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World record under water

Fabian SchmidtDecember 15, 2014

Nobody has spent more time under water than biologists Jessica Fain and Bruce Cantrell. The two have returned to the surface safely after 73 days spent below the surface in a bay in the Florida Keys.

Bruce Cantrell and Jessica Fain in scuba gear
Image: picture-alliance/dpa/Roane State Community College

It was back on October 3 that the two professors from Roane State Community College in Tennessee donned their scuba gear and descended toward an underwater laboratory in a bay off the coral reef island of Key Largo in Florida.

The laboratory they entered at a depth of 7 meters (25 feet) can only be accessed by divers. Once inside, they dried themselves, put on fresh clothes and made themselves at home.

In the chamber, the atmospheric pressure was a constant 26 psi (1.8 bar), just less than double the pressure at sea level.

For what is in essence is a large dive bell, the laboratory was equipped unusually comfortably, with several beds, a small kitchenette and a refrigerator. Its glass windows provide a view of the coral reefs. An opening in the bottom allowed divers to continually resupply the two with fresh food, drinks - albeit, non-alcoholic - and clothing. They even had a TV and wireless Internet.

Pumps delivered fresh air through a hose.

A man and woman wearing scuba gear enter an underwater laboratory
Even pizza was delivered here - in waterproof packagingImage: picture-alliance/dpa/Jules' Undersea Lodge/Handout

Learning from professionals

Previously, the record for an uninterrupted stay in such a diving bell was 69 days. Fain and Cantrell broke had already broken that record by Thursday (December 11).

Medically, theirs was a case of "saturation diving," a method often used by professionals who have to work under pressure for extended periods of time. It is also often found with workers doing construction work in "caissons" - sealed underwater structures that are under pressure, for example, when building tunnels or bridge foundations.

Caissons allow workers to stay under pressure for extended periods of time, thus avoiding the medically risky procedure of going back and forth between the different pressure environments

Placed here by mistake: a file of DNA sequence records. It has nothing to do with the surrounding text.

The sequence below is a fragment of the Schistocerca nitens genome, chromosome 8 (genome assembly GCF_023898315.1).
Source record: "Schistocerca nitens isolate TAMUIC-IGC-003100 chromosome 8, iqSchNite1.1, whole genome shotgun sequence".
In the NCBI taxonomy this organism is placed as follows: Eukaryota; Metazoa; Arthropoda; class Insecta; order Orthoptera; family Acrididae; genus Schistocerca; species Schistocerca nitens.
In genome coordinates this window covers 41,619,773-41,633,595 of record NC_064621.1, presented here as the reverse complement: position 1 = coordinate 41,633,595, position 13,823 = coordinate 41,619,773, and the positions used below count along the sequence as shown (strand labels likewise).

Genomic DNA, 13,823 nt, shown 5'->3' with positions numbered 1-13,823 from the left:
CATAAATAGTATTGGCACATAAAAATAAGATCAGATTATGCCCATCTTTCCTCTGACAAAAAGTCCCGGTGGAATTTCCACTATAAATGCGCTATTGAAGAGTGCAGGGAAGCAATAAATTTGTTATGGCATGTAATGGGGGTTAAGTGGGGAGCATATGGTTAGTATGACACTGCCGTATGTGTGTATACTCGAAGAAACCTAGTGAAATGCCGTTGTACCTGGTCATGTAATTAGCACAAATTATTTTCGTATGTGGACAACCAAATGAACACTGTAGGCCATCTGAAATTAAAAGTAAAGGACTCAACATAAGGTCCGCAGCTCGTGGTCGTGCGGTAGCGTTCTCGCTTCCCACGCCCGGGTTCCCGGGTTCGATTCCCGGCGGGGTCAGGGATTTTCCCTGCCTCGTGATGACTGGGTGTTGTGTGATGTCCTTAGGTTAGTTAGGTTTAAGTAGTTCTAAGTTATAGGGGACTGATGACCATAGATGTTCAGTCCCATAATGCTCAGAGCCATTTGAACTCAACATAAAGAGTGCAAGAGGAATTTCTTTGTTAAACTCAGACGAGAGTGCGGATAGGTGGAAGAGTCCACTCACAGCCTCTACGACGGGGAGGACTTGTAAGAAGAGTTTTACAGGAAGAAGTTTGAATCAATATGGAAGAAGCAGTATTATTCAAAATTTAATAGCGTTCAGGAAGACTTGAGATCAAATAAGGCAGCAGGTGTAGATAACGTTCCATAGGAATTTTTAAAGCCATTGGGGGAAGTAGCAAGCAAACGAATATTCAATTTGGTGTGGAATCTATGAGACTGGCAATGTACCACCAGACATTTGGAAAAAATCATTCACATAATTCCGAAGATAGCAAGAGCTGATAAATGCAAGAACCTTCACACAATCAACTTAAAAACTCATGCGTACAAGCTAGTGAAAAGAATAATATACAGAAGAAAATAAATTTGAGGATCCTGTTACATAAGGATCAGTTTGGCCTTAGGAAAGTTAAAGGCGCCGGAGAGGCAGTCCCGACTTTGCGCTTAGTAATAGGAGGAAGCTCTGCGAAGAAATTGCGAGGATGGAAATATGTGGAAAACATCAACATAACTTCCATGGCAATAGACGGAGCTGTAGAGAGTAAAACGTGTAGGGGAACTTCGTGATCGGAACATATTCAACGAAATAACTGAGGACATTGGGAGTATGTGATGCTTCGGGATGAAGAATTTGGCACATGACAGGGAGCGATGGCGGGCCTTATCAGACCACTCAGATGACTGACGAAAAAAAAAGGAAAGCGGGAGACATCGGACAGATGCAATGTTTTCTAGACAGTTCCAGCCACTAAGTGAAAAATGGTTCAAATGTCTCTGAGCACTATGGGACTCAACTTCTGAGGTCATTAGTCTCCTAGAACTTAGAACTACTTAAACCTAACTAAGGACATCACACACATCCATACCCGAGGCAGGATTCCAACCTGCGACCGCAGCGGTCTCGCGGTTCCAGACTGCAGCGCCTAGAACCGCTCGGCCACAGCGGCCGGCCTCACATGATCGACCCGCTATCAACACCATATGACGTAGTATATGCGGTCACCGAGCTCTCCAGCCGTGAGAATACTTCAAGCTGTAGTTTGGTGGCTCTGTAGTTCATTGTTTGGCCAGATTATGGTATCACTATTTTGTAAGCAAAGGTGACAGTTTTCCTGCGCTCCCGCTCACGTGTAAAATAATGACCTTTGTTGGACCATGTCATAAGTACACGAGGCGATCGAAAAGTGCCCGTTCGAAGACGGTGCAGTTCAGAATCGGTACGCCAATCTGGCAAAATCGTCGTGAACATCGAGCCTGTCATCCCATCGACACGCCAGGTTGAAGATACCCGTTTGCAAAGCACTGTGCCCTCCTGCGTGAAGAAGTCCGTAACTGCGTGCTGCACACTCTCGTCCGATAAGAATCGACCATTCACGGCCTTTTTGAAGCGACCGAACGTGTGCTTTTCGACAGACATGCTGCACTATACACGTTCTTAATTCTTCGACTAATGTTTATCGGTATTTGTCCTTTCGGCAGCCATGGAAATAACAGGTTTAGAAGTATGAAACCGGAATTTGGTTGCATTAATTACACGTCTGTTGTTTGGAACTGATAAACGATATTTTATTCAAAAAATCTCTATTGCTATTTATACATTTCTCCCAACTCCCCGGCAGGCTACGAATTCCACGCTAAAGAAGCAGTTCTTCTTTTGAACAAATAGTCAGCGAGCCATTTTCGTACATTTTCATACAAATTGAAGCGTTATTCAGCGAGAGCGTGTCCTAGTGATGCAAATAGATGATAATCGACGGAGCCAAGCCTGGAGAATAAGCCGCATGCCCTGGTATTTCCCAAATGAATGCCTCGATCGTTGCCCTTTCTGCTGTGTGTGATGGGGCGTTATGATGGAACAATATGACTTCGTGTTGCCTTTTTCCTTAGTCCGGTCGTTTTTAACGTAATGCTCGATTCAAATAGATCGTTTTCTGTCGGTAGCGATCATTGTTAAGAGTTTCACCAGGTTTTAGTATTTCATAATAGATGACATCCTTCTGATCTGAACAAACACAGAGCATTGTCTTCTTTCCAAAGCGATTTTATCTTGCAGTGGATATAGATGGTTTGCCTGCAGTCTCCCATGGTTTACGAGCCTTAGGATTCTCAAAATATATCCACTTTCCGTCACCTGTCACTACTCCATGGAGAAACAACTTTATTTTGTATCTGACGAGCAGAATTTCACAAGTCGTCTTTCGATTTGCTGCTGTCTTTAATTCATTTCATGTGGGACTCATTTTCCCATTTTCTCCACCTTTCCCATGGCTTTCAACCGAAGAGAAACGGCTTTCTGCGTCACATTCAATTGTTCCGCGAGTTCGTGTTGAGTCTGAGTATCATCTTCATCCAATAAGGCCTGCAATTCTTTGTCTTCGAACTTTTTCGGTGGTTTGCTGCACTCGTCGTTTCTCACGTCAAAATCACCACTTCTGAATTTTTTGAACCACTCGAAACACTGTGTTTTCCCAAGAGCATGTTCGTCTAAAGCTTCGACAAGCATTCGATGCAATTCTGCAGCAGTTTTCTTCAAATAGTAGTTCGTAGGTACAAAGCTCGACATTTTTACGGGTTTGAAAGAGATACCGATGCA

Few dangers

Unlike for scuba divers, nitrogen posed few problems for the professors. At depths of 25 feet, the effects of nitrogen narcosis - when divers become euphoric, lose focus and fail to realize what's happening around them - are non-existent. Typically narcosis sets in at depths of 70 to 90 feet.

Decompression sickness, which can lead to lung blockages and fatal heart attacks, was similarly hypothetical at a depth of 25 feet. Once the two professors reached maximum saturation, nitrogen levels held steady. When leaving the diving bell and resurfacing, they simply had to follow standard surfacing procedure from a depth of 25 feet. Had they ascended too quickly, nitrogen that had previously dissolved in the blood would not have been able to traverse the circulatory system fast enough to be exhaled.

No boredom allowed

The accomplishment of the two record holders, therefore, is not so much one of scuba medicine but one of psychological endurance. Spending two month in a metal barrel under water requires strong nerves.

But the two had a good share of distractions: They could receive guests in the laboratory and were linked to the outside world through intercom, the Internet and a telephone. They also spent time answering letters from interested elementary and high-school students.

Fain and Cantrell also gave weekly lectures via the Internet. They received Halloween candy and even made a short horror film while under water.

The high point of their stay was a visit by American astronaut Buzz Aldrin - the second man on the moon after Neill Armstrong